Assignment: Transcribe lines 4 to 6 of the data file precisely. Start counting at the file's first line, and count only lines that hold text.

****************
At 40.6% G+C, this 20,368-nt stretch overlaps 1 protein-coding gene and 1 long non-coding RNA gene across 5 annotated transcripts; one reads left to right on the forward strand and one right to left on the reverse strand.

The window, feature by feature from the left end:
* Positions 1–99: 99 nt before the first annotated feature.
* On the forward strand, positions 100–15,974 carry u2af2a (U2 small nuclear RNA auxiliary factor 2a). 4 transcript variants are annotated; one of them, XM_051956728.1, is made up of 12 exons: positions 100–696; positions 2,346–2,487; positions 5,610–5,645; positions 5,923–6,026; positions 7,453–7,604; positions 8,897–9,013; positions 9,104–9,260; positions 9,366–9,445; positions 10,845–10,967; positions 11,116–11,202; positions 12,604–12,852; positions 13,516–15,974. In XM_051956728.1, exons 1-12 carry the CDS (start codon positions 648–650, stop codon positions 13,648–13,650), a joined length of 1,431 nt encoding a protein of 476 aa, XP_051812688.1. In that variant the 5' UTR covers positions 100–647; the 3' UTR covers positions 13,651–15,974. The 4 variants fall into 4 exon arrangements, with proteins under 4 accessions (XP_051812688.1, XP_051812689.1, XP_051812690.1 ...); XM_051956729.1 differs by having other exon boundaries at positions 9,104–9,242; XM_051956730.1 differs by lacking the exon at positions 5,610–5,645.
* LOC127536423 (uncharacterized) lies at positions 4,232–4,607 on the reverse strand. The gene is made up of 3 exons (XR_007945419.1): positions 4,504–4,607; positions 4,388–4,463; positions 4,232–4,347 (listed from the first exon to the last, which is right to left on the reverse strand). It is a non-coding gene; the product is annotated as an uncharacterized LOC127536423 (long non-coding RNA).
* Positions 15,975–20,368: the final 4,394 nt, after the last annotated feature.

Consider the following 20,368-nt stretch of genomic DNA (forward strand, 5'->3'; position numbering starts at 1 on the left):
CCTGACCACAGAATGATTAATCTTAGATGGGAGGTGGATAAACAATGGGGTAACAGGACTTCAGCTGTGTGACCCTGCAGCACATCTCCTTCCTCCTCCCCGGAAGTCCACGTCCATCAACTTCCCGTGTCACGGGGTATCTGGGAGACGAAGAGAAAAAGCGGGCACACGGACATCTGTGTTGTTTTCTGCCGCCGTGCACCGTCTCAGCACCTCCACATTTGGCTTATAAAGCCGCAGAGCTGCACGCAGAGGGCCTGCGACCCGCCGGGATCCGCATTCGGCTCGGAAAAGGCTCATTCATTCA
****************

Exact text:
* On the forward strand, positions 100–15,974 carry u2af2a (U2 small nuclear RNA auxiliary factor 2a). 4 transcript variants are annotated; one of them, XM_051956728.1, is made up of 12 exons: positions 100–696; positions 2,346–2,487; positions 5,610–5,645; positions 5,923–6,026; positions 7,453–7,604; positions 8,897–9,013; positions 9,104–9,260; positions 9,366–9,445; positions 10,845–10,967; positions 11,116–11,202; positions 12,604–12,852; positions 13,516–15,974. In XM_051956728.1, exons 1-12 carry the CDS (start codon positions 648–650, stop codon positions 13,648–13,650), a joined length of 1,431 nt encoding a protein of 476 aa, XP_051812688.1. In that variant the 5' UTR covers positions 100–647; the 3' UTR covers positions 13,651–15,974. The 4 variants fall into 4 exon arrangements, with proteins under 4 accessions (XP_051812688.1, XP_051812689.1, XP_051812690.1 ...); XM_051956729.1 differs by having other exon boundaries at positions 9,104–9,242; XM_051956730.1 differs by lacking the exon at positions 5,610–5,645.
* LOC127536423 (uncharacterized) lies at positions 4,232–4,607 on the reverse strand. The gene is made up of 3 exons (XR_007945419.1): positions 4,504–4,607; positions 4,388–4,463; positions 4,232–4,347 (listed from the first exon to the last, which is right to left on the reverse strand). It is a non-coding gene; the product is annotated as an uncharacterized LOC127536423 (long non-coding RNA).
* Positions 15,975–20,368: the final 4,394 nt, after the last annotated feature.